- Part of:
- Law and order
Next phase of funding begins.
A £17 million fund to help some of the country's most disadvantaged young people is now open.
The cash, seized from criminals, has been committed to the next phase of CashBack funding and will be used to provide activities and opportunities across Scotland.
Justice Secretary Michael Matheson marked the opening of the application process with a visit to Bonnybridge Primary School to meet with some previous CashBack recipients who have been taking part in the Jump2it program.
He was joined by Johnny Bunyan, a professional basketball player for Glasgow Rocks and the Scotland international team.
Mr Matheson said:
"I had a fantastic time today at my visit to Bonnybridge Primary School seeing the great work already being done under the previous phase of CashBack and hearing first-hand how much the children value the Jump2it program.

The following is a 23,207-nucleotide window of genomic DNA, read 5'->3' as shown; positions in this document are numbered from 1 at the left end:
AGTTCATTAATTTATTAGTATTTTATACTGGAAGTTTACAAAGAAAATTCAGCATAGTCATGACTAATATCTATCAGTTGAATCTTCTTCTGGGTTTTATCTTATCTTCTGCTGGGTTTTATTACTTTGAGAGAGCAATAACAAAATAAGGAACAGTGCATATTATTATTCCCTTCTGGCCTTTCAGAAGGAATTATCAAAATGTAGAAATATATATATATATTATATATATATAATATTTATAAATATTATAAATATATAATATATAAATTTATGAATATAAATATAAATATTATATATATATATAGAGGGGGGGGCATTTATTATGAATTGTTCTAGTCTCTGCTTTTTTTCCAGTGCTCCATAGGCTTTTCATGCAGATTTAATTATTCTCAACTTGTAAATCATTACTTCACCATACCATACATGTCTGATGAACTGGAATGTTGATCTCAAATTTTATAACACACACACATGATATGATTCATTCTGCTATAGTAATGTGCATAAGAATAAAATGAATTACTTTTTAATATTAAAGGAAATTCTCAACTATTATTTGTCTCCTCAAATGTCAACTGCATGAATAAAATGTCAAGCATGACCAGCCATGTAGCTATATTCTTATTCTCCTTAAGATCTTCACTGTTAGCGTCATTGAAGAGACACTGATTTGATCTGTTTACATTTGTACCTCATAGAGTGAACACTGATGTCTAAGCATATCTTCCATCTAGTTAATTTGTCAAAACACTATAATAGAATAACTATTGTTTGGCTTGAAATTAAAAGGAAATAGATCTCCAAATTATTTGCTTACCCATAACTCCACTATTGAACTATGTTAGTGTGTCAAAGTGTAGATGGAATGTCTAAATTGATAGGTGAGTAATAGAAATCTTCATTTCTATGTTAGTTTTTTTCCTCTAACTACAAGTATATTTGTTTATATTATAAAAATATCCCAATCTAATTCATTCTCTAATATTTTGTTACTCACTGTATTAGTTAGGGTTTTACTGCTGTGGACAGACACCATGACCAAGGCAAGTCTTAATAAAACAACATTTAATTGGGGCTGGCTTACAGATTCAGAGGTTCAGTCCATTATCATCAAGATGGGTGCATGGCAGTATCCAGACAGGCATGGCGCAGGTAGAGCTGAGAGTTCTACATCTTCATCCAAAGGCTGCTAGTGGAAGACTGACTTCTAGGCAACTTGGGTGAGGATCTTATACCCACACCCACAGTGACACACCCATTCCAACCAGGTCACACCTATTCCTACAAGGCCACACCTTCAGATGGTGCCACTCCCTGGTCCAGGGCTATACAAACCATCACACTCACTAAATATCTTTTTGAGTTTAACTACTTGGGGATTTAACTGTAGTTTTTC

"It seems only right that even more young people across Scotland should benefit from these kinds of opportunities which is why I am extremely pleased to be able to commit such a substantial amount of funding for the unique CashBack for Communities programme.
"This money will go a long way to changing the lives of our young people and it seems only fitting that the money seized from the criminals who seek to peddle misery in some of our most disadvantaged communities is reinvested back in to those same areas.
"We remain committed to tackling inequality and this CashBack funding will offer our most disadvantaged young people the opportunity to get involved in positive activities which will raise their attainment, ambition and aspirations."
More information on the CashBack for Communities programme and how you can apply can be found here: http://www.cashbackforcommunities.org/
Since 2008/09 CashBack has committed over £75 million to projects and organisations who work with young people, delivering more than 1.8 million activities and opportunities throughout the country.